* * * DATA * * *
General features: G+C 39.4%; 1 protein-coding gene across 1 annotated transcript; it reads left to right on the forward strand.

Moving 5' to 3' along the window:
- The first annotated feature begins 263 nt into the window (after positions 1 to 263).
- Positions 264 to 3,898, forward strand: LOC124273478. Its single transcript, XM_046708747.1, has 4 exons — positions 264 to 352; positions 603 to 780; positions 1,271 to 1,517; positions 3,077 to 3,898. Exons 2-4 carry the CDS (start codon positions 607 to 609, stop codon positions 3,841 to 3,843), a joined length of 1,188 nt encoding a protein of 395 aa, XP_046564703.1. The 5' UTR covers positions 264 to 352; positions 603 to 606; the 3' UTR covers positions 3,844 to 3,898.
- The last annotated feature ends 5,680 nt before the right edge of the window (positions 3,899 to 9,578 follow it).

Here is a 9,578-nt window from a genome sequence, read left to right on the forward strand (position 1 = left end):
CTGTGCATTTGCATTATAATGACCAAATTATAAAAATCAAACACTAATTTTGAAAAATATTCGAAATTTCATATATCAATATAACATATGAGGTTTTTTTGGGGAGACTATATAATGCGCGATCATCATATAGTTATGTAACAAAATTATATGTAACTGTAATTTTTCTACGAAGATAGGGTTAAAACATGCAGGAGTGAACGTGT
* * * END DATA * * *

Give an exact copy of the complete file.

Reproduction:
General features: G+C 39.4%; 1 protein-coding gene across 1 annotated transcript; it reads left to right on the forward strand.

Moving 5' to 3' along the window:
- The first annotated feature begins 263 nt into the window (after positions 1 to 263).
- Positions 264 to 3,898, forward strand: LOC124273478. Its single transcript, XM_046708747.1, has 4 exons — positions 264 to 352; positions 603 to 780; positions 1,271 to 1,517; positions 3,077 to 3,898. Exons 2-4 carry the CDS (start codon positions 607 to 609, stop codon positions 3,841 to 3,843), a joined length of 1,188 nt encoding a protein of 395 aa, XP_046564703.1. The 5' UTR covers positions 264 to 352; positions 603 to 606; the 3' UTR covers positions 3,844 to 3,898.
- The last annotated feature ends 5,680 nt before the right edge of the window (positions 3,899 to 9,578 follow it).

Here is a 9,578-nt window from a genome sequence, read left to right on the forward strand (position 1 = left end):
CTGTGCATTTGCATTATAATGACCAAATTATAAAAATCAAACACTAATTTTGAAAAATATTCGAAATTTCATATATCAATATAACATATGAGGTTTTTTTGGGGAGACTATATAATGCGCGATCATCATATAGTTATGTAACAAAATTATATGTAACTGTAATTTTTCTACGAAGATAGGGTTAAAACATGCAGGAGTGAACGTGT